Indonesia, the world’s 16th-biggest economy, recently joined the “trillion-US dollar club” having a nominal gross domestic product (GDP) of USD $1.01 trillion. Meanwhile, the country’s annual economic growth has been going at a pace of around 5.0 percent over the past couple of years.
11 November 2019 (closed)
USD/IDR (14,020) -20.00 -0.14%
EUR/IDR (15,494) -36.15 -0.23%
Jakarta Composite Index (6,148.74) -29.25 -0.47%
Our Financial Columns offer analyses of subjects related to the Indonesian financial markets. Together, these columns - that also have high news value in the current state of the Indonesian economy - intend to provide a clear and detailed picture regarding the structure and performance of these markets.
On Monday 17 June 2019, Bali Bintang Sejahtera (Bali United) became the first football club in Indonesia – reportedly even the first football club in the Southeast Asian region – to conduct an initial public offering (IPO) on the stock market.
As stock markets continue to trade near precarious highs and an underlying current of geopolitical uncertainty continues to limit the outlook for equities in 2019, it is not entirely surprising to see going prices rallying. Indeed, this has been our price forecast for several weeks. But the confirmation of these forecasts came as the result of new evidence indicating weakness in US labor markets and rising expectations that the Federal Reserve will be forced to reduce interest rates more than previously anticipated.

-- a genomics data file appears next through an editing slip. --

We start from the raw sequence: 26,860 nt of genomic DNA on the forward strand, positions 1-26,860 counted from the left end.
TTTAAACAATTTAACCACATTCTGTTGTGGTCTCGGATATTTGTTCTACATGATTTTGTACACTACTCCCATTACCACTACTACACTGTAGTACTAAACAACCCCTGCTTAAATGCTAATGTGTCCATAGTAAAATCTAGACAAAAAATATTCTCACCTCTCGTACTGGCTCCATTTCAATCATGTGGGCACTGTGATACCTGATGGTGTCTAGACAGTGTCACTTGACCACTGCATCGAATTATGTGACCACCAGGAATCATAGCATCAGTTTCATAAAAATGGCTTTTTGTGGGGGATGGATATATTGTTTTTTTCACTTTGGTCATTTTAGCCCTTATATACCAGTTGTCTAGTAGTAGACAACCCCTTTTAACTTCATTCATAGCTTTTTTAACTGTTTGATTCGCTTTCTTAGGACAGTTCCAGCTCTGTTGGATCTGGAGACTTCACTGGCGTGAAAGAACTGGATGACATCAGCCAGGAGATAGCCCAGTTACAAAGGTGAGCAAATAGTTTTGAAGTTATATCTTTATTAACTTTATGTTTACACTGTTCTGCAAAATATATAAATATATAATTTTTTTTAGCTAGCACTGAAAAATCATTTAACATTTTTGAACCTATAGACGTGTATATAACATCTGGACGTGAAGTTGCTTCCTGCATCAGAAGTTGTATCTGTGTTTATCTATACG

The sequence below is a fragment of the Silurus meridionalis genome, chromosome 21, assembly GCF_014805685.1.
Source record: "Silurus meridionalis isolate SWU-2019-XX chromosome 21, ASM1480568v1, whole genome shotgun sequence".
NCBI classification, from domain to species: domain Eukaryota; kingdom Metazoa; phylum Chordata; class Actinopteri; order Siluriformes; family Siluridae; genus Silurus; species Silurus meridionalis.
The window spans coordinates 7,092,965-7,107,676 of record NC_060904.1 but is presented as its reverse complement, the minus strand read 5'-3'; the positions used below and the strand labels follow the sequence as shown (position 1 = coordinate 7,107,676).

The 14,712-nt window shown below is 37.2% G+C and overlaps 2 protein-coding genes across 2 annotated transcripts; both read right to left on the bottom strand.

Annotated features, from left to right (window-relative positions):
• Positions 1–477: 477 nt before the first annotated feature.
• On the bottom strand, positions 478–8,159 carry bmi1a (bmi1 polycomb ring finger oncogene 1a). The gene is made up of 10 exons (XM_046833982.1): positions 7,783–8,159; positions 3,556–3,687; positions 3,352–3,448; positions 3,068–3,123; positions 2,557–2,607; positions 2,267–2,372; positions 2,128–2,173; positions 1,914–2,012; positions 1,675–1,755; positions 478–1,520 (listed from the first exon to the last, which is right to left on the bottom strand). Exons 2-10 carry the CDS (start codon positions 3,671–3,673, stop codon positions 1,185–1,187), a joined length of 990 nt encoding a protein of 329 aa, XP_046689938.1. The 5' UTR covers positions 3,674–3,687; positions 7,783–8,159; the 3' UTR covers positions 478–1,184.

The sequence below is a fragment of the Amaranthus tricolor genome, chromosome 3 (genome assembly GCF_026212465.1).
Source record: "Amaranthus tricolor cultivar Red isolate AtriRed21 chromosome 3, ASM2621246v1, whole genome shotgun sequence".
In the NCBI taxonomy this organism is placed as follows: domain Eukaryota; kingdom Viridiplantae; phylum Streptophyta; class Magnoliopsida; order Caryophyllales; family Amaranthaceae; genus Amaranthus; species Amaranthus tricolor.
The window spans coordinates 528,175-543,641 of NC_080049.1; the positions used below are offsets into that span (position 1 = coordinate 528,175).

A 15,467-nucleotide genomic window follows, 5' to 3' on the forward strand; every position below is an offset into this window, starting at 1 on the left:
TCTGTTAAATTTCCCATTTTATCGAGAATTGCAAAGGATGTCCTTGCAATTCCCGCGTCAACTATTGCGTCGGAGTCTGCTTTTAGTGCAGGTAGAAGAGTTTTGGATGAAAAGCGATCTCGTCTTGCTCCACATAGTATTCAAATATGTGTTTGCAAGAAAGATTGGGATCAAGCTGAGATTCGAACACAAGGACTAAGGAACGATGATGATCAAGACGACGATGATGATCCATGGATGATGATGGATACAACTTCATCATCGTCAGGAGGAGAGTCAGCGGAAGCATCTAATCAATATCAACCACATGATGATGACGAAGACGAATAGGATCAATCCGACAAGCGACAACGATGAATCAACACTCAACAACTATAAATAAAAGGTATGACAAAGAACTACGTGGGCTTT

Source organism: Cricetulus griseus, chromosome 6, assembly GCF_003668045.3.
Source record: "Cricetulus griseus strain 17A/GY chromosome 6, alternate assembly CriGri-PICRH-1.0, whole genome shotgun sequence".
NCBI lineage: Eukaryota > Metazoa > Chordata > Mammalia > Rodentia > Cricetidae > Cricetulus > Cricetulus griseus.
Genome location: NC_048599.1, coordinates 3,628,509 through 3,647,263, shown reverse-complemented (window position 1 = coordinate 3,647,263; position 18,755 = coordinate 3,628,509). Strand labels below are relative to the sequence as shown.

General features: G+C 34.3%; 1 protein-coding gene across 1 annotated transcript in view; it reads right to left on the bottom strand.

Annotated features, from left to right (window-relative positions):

Indonesia’s stock market continues to struggle in attempts to find a bottom, as recent declines have been propelled by lower-than-expected GDP figures. For the first quarter, annualized growth of rates of 5.07 percent indicated a slight miss relative to the consensus estimates for the period (5.18 percent). Primary weaknesses were seen in export markets, where slowing demand for key commodities (such as coal and palm oil) indicated contraction for the first time since 2016.